Today is the Feast of Saint Lidwid, patroness saint of the chronically ill and ice skaters. It occurs to me that if Ronald Colman got stoned he’d be James Mason. Try it yourself. Do Ronald Colman saying Bonita, smoke a joint, then do Ronald Colman saying Bonita again. Voila—James Mason. Sadly, if you actually can do Ronald Colman saying Bonita, you’re a cinch to be a coronavirus statistic. Hence, Saint Lidwid.
So it seems the United States has undertaken a fascinating experiment to see just how vulnerable septuagenarian presidential contenders in large crowds several times a week are to the coronavirus. Though death is unlikely—that increases dramatically after eighty—were any of them to fall ill to the virus they would certainly have to be hospitalized and quarantined, and I have no idea how long the hospital stay would be and when they’d be healthy enough to return to campaigning (let alone being president.) Even if the disease proves to be mild for most people it would likely still be severe for anyone in their seventies, perhaps even dangerously so. It’s hard to get around the fact that a presidential campaign in a rapidly expanding pandemic leaves candidates Biden, Sanders and Trump extremely vulnerable to getting very, very ill. Our presidential candidates are supposed to be seen personally by literally millions of people, wade into crowds, press the flesh, shake a zillion hands, kiss hundreds of babies, meet thousands of reporters, stay in hundreds of hotels and takes hundreds of trips by air. They must do everything the CDC tells you never to do.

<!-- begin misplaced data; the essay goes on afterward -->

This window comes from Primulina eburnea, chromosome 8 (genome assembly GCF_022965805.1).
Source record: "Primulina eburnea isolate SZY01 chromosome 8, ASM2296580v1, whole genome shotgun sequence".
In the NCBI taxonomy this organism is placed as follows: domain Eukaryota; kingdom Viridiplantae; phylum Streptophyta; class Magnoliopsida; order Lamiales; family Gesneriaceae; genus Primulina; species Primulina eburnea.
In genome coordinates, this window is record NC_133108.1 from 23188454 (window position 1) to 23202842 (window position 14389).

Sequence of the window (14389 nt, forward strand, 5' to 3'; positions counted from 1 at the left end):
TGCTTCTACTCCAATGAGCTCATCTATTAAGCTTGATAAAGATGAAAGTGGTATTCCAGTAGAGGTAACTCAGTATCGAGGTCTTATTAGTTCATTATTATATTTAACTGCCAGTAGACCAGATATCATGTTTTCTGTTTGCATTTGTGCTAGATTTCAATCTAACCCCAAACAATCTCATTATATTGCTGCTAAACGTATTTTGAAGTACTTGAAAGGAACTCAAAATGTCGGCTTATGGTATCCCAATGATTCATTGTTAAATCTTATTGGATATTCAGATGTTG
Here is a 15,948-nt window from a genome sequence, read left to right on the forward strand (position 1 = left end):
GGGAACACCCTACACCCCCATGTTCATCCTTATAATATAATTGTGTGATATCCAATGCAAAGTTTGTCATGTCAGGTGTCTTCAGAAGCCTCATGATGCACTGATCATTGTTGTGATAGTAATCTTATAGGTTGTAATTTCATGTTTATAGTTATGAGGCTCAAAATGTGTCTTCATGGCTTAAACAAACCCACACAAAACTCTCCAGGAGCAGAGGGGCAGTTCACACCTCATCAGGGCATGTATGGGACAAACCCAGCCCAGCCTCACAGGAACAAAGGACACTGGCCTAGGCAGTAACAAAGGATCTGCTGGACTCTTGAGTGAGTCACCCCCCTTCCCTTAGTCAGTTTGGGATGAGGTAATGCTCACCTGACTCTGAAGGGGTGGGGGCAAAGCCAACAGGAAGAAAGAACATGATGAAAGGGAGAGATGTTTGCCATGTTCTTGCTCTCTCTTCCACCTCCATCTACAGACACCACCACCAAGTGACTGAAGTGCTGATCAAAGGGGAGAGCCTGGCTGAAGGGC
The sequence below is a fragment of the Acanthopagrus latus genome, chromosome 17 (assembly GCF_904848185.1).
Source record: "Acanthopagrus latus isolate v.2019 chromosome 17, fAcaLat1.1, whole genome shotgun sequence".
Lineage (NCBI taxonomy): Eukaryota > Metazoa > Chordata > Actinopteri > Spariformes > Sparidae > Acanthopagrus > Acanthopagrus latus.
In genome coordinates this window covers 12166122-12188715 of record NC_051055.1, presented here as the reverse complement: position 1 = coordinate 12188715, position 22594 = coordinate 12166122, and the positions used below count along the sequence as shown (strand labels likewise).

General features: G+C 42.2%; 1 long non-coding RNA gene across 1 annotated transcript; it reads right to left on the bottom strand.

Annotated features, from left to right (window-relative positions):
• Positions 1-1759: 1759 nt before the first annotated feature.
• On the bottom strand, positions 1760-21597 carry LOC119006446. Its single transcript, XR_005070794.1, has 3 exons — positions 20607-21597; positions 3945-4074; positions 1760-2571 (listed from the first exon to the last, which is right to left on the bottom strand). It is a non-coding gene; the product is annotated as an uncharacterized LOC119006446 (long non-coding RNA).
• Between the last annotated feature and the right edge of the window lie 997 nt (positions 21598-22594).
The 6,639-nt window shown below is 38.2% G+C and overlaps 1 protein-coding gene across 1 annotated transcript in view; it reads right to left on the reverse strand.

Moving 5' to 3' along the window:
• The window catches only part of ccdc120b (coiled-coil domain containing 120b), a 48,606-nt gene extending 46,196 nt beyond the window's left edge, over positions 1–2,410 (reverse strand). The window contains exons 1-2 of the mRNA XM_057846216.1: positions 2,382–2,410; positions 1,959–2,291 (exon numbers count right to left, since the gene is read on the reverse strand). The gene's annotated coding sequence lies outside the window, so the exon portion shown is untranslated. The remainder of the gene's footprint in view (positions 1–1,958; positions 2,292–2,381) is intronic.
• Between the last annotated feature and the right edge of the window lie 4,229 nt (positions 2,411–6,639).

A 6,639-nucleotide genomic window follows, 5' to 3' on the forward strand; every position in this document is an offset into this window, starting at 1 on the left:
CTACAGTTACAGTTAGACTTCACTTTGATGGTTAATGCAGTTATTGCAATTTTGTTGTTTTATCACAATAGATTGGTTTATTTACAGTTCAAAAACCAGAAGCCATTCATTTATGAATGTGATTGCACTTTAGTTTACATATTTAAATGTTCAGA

And then there’s the matter of testing everyone each had been in contact with and then quarantining the infected among them, not to mention the possibility of having to hospitalize some of those people as well. There are very few people who meet as many people as a presidential candidate in the heat of a campaign. Each, once infected, would be an extraordinarily effective disease vector, a Typhoid Mary gone meta, viral gone viral. Just the selfies alone hold extraordinary potential for exponential virus transmission. An iPhone is exquisitely designed to transfer the coronavirus from one victim to another with a swipe of the screen.
Interesting scenarios at the very least.